Conservation in Bangladesh has mostly focused on the forests and their fascinating diversity, although how much we have managed to protect our forests is debatable. Attention to coastal or intertidal wetlands has been largely limited, or even totally omitted as areas of conservation interest by many of our decision-making bodies. Yet mudflats and tidal areas offer immense and irreplaceable value in biological diversity, number, uniqueness, beauty and their contributions to human livelihoods.
There is beauty anywhere you look across these mudflats, as I have tried to illustrate in the photographs here. Hundreds of tiny organisms live in and on the mud, offering food for birds at low tide, and feeding fish and dolphinsat high tide. Finding these new lands where no scientist has ever explored is exciting but depressing at the same time. The terror of losing it engulfs me every time I see something worth preserving. Not because of any conflict with the local community, but due to the ignorance and arrogance of the decision-makers on the value of ecosystem conservation. Glimpses of such undisturbed wilderness are rare treasures for a conservation biologist. At the same time, the sight is filled with the fear that it will not remain untouched for long and we may lose it tomorrow.
I hear people talking about large-scale development or reclamation, or relocating people along the newly emerged land to find more room for people. This misses several critical issues that we should be more concerned about: human population stabilization, holistic policy that will strongly consider environmental concerns and protecting the natural resource including fisheries base found in such places that ultimately we depend on for food. Not to mention that Bangladesh is committed to conserve its coastal wetlands, migratory species and biodiversity in general as we have signed major international agreements and partnerships such as the Conservation of Migratory Species of Wild Animals (CMS), the Ramsar Convention, Convention on International Trade in Endangered Species of Wild Fauna and Flora (CITES), the East Asian-Australasian Flyway Partnership (EAAFP) and the World Heritage Convention (WHC).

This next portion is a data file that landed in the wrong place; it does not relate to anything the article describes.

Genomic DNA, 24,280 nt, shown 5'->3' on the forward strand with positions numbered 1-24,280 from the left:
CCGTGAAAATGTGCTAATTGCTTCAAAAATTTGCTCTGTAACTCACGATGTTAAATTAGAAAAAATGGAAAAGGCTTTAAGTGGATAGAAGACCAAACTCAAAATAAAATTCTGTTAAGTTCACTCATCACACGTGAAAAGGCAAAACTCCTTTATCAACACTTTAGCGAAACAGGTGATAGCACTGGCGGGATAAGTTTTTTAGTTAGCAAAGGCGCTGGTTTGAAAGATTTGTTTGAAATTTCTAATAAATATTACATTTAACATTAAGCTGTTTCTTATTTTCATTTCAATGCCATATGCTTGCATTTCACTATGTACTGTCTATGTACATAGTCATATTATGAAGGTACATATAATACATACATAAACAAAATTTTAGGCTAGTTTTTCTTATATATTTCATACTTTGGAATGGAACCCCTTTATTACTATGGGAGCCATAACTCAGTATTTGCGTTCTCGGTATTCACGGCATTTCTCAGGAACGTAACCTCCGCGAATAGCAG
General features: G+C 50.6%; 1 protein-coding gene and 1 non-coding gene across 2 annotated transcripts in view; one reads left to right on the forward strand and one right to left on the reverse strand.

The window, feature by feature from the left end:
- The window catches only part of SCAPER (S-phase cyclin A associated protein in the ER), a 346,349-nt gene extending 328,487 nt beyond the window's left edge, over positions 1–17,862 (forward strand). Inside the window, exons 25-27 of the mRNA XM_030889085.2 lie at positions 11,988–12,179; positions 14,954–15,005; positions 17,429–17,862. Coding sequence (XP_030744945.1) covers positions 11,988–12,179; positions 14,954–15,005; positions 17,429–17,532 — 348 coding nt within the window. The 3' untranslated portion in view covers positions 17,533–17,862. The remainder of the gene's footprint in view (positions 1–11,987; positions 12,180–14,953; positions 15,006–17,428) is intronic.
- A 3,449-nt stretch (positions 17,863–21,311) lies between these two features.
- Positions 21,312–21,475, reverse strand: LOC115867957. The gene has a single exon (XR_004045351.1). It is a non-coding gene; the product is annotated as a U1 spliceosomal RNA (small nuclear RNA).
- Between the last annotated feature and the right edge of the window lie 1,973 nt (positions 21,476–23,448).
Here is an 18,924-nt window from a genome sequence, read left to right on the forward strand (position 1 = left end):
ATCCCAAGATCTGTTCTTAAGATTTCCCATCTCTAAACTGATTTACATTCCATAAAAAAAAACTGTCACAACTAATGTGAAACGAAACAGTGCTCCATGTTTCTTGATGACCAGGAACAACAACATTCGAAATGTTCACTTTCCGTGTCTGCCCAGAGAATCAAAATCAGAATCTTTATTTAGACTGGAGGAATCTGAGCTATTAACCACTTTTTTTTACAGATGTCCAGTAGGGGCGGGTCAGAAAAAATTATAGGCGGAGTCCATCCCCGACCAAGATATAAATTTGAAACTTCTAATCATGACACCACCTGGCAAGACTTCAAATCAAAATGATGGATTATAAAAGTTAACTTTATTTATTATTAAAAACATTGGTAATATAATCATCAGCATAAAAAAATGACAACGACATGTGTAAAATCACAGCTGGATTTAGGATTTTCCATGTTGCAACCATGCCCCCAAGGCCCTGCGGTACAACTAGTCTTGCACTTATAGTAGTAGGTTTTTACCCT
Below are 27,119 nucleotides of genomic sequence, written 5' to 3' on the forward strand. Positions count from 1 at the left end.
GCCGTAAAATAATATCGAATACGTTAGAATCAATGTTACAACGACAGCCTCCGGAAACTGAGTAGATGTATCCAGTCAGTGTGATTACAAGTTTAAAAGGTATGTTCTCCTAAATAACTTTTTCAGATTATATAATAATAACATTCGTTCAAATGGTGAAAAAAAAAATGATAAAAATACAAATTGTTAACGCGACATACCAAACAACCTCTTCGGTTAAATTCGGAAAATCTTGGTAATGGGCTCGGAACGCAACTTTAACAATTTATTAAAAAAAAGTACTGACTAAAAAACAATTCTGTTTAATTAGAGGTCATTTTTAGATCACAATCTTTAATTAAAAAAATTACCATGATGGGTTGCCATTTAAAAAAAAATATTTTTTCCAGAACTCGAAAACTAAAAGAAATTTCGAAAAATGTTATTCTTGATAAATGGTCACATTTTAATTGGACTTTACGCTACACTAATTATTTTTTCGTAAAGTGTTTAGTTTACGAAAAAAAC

The gap in understanding by decision-makers here is in thinking that these areas are barren, unoccupied and lifeless; when they are actually inhabited by all manner of life that we need in order to sustain our own food supply. In a recent interview world-renowned conservationist George Schaller said: “One thing people tend to forget is that everything you have, need, want comes from nature. You can't say we are going to have GDP of 8% forever -- endless growth is impossible. So, your economists are a century behind in their thinking if you don't protect your nature. Growth doesn't measure destruction, the pollution, erosion, loss of plants and animals and so forth, so you have a figure but then what? It will ultimately go down.”
Ultimately it is our decisions and actions that will either allow life on mudflats to thrive, to give us life-giving services that we so seldom see or calculate, and to retain the chance to one day listen to the surreal songs of the shores. Or to alter the landscape in the name of development for short-term benefits and change our colorful coast into silent shores forever?
(The writer is a Conservation Biologist and Ornithologist, currently working on threatened species conservation and research in Bangladesh and abroad.
He can be reached at firstname.lastname@example.org.)